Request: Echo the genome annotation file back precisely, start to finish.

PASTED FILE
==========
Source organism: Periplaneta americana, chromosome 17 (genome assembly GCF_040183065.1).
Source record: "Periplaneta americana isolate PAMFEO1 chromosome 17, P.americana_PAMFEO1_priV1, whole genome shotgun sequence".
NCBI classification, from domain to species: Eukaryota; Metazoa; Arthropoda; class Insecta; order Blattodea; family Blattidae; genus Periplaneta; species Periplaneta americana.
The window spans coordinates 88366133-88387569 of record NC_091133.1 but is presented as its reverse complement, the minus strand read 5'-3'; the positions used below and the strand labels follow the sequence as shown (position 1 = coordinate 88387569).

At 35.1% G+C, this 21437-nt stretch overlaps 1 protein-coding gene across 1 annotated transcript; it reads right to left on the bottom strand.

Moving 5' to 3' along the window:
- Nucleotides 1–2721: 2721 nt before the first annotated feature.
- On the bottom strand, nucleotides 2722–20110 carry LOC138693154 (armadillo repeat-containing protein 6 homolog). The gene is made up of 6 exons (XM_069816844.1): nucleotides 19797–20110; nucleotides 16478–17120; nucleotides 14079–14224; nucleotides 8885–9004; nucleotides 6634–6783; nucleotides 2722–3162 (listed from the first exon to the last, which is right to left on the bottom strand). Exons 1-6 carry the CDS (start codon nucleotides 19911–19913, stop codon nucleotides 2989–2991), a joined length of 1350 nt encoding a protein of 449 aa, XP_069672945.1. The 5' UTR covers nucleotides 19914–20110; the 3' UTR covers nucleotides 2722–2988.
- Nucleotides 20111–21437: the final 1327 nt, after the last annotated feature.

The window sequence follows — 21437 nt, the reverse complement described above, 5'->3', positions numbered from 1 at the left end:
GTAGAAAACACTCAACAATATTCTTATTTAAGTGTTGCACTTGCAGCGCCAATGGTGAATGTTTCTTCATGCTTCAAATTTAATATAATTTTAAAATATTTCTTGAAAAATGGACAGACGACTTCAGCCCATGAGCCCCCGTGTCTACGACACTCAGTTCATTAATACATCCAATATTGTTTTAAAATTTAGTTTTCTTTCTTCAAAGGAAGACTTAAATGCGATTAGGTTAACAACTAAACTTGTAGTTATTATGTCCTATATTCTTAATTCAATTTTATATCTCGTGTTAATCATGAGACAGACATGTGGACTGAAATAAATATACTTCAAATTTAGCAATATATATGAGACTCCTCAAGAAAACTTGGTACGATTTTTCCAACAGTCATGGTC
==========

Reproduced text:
Source organism: Periplaneta americana, chromosome 17 (genome assembly GCF_040183065.1).
Source record: "Periplaneta americana isolate PAMFEO1 chromosome 17, P.americana_PAMFEO1_priV1, whole genome shotgun sequence".
NCBI classification, from domain to species: Eukaryota; Metazoa; Arthropoda; class Insecta; order Blattodea; family Blattidae; genus Periplaneta; species Periplaneta americana.
The window spans coordinates 88366133-88387569 of record NC_091133.1 but is presented as its reverse complement, the minus strand read 5'-3'; the positions used below and the strand labels follow the sequence as shown (position 1 = coordinate 88387569).

At 35.1% G+C, this 21437-nt stretch overlaps 1 protein-coding gene across 1 annotated transcript; it reads right to left on the bottom strand.

Moving 5' to 3' along the window:
- Nucleotides 1–2721: 2721 nt before the first annotated feature.
- On the bottom strand, nucleotides 2722–20110 carry LOC138693154 (armadillo repeat-containing protein 6 homolog). The gene is made up of 6 exons (XM_069816844.1): nucleotides 19797–20110; nucleotides 16478–17120; nucleotides 14079–14224; nucleotides 8885–9004; nucleotides 6634–6783; nucleotides 2722–3162 (listed from the first exon to the last, which is right to left on the bottom strand). Exons 1-6 carry the CDS (start codon nucleotides 19911–19913, stop codon nucleotides 2989–2991), a joined length of 1350 nt encoding a protein of 449 aa, XP_069672945.1. The 5' UTR covers nucleotides 19914–20110; the 3' UTR covers nucleotides 2722–2988.
- Nucleotides 20111–21437: the final 1327 nt, after the last annotated feature.

The window sequence follows — 21437 nt, the reverse complement described above, 5'->3', positions numbered from 1 at the left end:
GTAGAAAACACTCAACAATATTCTTATTTAAGTGTTGCACTTGCAGCGCCAATGGTGAATGTTTCTTCATGCTTCAAATTTAATATAATTTTAAAATATTTCTTGAAAAATGGACAGACGACTTCAGCCCATGAGCCCCCGTGTCTACGACACTCAGTTCATTAATACATCCAATATTGTTTTAAAATTTAGTTTTCTTTCTTCAAAGGAAGACTTAAATGCGATTAGGTTAACAACTAAACTTGTAGTTATTATGTCCTATATTCTTAATTCAATTTTATATCTCGTGTTAATCATGAGACAGACATGTGGACTGAAATAAATATACTTCAAATTTAGCAATATATATGAGACTCCTCAAGAAAACTTGGTACGATTTTTCCAACAGTCATGGTC